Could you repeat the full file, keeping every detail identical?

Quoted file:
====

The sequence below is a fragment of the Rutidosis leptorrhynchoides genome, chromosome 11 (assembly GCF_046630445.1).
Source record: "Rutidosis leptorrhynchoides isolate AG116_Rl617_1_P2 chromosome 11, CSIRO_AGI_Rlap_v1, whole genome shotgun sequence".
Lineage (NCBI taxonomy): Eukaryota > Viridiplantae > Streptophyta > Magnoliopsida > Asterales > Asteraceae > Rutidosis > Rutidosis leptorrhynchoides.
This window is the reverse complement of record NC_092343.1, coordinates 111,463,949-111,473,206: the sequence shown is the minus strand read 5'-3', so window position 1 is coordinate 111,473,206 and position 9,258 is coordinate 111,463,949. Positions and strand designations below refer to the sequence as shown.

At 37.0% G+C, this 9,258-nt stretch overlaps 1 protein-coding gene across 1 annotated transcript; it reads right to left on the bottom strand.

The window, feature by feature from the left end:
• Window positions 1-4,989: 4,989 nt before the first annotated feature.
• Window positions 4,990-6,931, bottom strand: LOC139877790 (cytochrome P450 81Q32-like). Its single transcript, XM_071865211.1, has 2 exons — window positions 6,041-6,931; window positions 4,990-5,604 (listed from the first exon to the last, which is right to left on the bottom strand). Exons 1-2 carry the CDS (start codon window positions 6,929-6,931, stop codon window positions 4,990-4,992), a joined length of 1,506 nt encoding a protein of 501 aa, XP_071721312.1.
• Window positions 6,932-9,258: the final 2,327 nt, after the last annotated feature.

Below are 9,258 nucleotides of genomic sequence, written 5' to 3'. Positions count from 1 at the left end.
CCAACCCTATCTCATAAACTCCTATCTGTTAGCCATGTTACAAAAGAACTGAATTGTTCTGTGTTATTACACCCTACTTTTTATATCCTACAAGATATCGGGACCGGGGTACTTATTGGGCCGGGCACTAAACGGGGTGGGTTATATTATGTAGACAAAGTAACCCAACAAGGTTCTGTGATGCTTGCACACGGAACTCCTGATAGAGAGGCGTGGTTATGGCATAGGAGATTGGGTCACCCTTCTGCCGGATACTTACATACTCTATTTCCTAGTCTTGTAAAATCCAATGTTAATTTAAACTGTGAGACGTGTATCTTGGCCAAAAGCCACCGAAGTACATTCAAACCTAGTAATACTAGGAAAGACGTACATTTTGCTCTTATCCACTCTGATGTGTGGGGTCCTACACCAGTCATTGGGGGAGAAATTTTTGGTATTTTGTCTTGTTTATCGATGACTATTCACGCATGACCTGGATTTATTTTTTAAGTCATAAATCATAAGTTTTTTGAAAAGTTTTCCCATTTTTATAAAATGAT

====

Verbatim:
The sequence below is a fragment of the Rutidosis leptorrhynchoides genome, chromosome 11 (assembly GCF_046630445.1).
Source record: "Rutidosis leptorrhynchoides isolate AG116_Rl617_1_P2 chromosome 11, CSIRO_AGI_Rlap_v1, whole genome shotgun sequence".
Lineage (NCBI taxonomy): Eukaryota > Viridiplantae > Streptophyta > Magnoliopsida > Asterales > Asteraceae > Rutidosis > Rutidosis leptorrhynchoides.
This window is the reverse complement of record NC_092343.1, coordinates 111,463,949-111,473,206: the sequence shown is the minus strand read 5'-3', so window position 1 is coordinate 111,473,206 and position 9,258 is coordinate 111,463,949. Positions and strand designations below refer to the sequence as shown.

At 37.0% G+C, this 9,258-nt stretch overlaps 1 protein-coding gene across 1 annotated transcript; it reads right to left on the bottom strand.

The window, feature by feature from the left end:
• Window positions 1-4,989: 4,989 nt before the first annotated feature.
• Window positions 4,990-6,931, bottom strand: LOC139877790 (cytochrome P450 81Q32-like). Its single transcript, XM_071865211.1, has 2 exons — window positions 6,041-6,931; window positions 4,990-5,604 (listed from the first exon to the last, which is right to left on the bottom strand). Exons 1-2 carry the CDS (start codon window positions 6,929-6,931, stop codon window positions 4,990-4,992), a joined length of 1,506 nt encoding a protein of 501 aa, XP_071721312.1.
• Window positions 6,932-9,258: the final 2,327 nt, after the last annotated feature.

Below are 9,258 nucleotides of genomic sequence, written 5' to 3'. Positions count from 1 at the left end.
CCAACCCTATCTCATAAACTCCTATCTGTTAGCCATGTTACAAAAGAACTGAATTGTTCTGTGTTATTACACCCTACTTTTTATATCCTACAAGATATCGGGACCGGGGTACTTATTGGGCCGGGCACTAAACGGGGTGGGTTATATTATGTAGACAAAGTAACCCAACAAGGTTCTGTGATGCTTGCACACGGAACTCCTGATAGAGAGGCGTGGTTATGGCATAGGAGATTGGGTCACCCTTCTGCCGGATACTTACATACTCTATTTCCTAGTCTTGTAAAATCCAATGTTAATTTAAACTGTGAGACGTGTATCTTGGCCAAAAGCCACCGAAGTACATTCAAACCTAGTAATACTAGGAAAGACGTACATTTTGCTCTTATCCACTCTGATGTGTGGGGTCCTACACCAGTCATTGGGGGAGAAATTTTTGGTATTTTGTCTTGTTTATCGATGACTATTCACGCATGACCTGGATTTATTTTTTAAGTCATAAATCATAAGTTTTTTGAAAAGTTTTCCCATTTTTATAAAATGAT